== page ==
DP91 Worsening employment outcomes for Pacific technical graduate job-seekers

Development Policy Centre Discussion Paper No. 91

By Richard Curtain and Stephen Howes

February 2021

The Australia Pacific Training Coalition (APTC) is a major Australian government foreign aid initiative that commenced in 2008, that has spent over $350 million, and that has turned out over 15,000 graduates with Australian qualifications. Analysis of graduate tracer surveys shows that employment outcomes for APTC graduates looking for a job (job-seekers) have worsened markedly over the last decade. Graduates from each of the seven Pacific countries for whom there is sufficient data show worsening outcomes over time. Employment outcomes have worsened in part because APTC has changed the composition of courses it offers towards qualifications with weaker employer demand, but mainly because of the falling demand for the trades and hospitality qualifications it has offered since inception. There are worse employment outcomes for female APTC job-seekers. Our analysis suggests that concerns about brain drain are overblown. We suggest the APTC adopt a greater focus on promoting international migration opportunities to improve employment outcomes for their graduates, a more demand-led approach to student admission and course selection, and a review of the quality of graduates.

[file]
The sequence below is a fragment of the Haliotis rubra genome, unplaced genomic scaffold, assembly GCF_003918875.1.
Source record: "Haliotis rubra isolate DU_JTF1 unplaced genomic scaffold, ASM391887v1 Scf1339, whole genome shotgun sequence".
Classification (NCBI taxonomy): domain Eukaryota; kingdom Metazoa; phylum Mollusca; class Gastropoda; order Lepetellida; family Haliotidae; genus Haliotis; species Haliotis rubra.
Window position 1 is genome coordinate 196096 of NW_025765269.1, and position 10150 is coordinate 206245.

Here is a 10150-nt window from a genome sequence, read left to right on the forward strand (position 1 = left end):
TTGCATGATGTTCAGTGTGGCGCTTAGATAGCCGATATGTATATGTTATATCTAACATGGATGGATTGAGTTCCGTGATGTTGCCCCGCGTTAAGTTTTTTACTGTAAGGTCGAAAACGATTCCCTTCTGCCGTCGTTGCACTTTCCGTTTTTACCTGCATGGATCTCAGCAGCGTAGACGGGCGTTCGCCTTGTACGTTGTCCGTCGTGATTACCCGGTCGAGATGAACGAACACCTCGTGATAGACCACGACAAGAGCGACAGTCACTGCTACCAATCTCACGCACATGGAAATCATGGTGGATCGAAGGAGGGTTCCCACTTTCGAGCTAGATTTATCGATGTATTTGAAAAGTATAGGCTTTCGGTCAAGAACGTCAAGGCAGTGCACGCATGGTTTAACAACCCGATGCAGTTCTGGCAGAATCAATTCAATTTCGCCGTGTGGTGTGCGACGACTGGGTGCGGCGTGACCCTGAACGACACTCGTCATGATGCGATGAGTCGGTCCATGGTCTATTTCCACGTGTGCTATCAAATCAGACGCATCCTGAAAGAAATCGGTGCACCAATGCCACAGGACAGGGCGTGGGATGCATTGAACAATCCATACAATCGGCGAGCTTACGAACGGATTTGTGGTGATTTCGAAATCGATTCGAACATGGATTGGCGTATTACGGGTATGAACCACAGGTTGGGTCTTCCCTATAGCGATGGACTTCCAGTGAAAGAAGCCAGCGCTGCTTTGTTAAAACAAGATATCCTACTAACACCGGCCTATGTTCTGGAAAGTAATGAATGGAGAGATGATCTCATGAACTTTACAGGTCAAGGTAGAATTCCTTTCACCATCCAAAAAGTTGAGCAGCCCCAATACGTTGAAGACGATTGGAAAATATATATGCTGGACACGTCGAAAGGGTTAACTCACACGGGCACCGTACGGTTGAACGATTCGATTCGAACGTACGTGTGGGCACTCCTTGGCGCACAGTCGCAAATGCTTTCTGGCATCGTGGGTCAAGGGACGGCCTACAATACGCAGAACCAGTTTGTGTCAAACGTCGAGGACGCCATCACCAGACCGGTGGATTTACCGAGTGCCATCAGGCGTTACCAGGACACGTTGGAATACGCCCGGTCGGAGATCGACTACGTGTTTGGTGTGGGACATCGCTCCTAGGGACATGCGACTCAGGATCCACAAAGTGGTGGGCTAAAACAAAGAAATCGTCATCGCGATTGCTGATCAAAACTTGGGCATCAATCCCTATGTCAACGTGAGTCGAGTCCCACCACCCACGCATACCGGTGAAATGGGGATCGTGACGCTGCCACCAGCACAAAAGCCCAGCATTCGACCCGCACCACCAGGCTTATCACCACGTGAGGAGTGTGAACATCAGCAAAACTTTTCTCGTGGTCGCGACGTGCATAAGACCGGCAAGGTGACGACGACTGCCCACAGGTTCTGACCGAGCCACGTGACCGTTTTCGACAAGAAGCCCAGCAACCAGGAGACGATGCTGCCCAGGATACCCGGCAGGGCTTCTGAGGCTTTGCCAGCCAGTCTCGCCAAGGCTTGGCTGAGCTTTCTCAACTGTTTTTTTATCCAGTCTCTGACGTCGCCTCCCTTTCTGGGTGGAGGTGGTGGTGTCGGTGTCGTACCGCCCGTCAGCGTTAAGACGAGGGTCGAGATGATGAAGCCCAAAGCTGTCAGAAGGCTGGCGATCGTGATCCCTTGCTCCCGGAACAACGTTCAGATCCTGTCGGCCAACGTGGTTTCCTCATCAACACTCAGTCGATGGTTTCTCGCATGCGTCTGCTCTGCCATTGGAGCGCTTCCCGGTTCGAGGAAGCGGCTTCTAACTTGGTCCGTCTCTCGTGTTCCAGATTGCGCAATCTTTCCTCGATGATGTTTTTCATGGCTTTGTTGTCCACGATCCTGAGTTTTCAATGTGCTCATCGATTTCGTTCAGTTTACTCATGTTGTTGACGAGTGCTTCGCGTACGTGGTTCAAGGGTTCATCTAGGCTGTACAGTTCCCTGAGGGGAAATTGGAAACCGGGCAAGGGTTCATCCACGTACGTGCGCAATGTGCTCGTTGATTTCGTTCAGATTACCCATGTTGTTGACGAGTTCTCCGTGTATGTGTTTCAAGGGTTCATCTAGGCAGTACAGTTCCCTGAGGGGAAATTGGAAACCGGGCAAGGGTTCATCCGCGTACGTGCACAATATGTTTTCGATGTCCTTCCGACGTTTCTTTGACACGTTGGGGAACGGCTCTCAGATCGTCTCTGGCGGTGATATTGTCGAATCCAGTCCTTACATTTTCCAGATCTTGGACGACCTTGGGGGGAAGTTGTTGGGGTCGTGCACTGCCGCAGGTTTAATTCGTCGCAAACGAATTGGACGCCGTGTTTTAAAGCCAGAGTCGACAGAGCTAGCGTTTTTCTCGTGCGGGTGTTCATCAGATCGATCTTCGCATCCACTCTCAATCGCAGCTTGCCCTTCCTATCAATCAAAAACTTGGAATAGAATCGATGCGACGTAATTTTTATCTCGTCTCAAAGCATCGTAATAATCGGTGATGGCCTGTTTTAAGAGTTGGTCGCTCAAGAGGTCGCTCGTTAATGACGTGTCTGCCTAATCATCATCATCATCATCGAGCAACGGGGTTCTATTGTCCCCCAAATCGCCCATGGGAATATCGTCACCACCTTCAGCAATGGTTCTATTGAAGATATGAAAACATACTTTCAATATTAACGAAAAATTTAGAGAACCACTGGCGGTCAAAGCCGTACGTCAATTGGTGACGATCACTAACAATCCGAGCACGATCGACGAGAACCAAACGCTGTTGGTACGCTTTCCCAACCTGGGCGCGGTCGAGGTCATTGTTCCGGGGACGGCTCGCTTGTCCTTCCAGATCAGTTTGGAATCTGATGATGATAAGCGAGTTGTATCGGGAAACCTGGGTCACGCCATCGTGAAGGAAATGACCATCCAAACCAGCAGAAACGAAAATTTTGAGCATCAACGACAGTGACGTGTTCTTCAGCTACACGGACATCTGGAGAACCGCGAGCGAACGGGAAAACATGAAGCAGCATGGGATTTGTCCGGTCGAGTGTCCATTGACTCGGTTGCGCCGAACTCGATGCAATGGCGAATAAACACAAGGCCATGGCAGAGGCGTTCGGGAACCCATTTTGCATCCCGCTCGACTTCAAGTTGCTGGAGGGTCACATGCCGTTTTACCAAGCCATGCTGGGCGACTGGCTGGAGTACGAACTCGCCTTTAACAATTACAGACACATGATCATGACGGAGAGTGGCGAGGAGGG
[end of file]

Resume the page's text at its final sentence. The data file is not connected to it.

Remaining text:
Curtain, R. & Howes, S. 2021, ‘Worsening employment outcomes for Pacific technical graduate job-seekers’, Discussion Paper No. 91, Development Policy Centre, Crawford School of Public Policy, Australian National University, Canberra.

Karen Downing

Karen Downing is Research Communications Coordinator at the Development Policy Centre.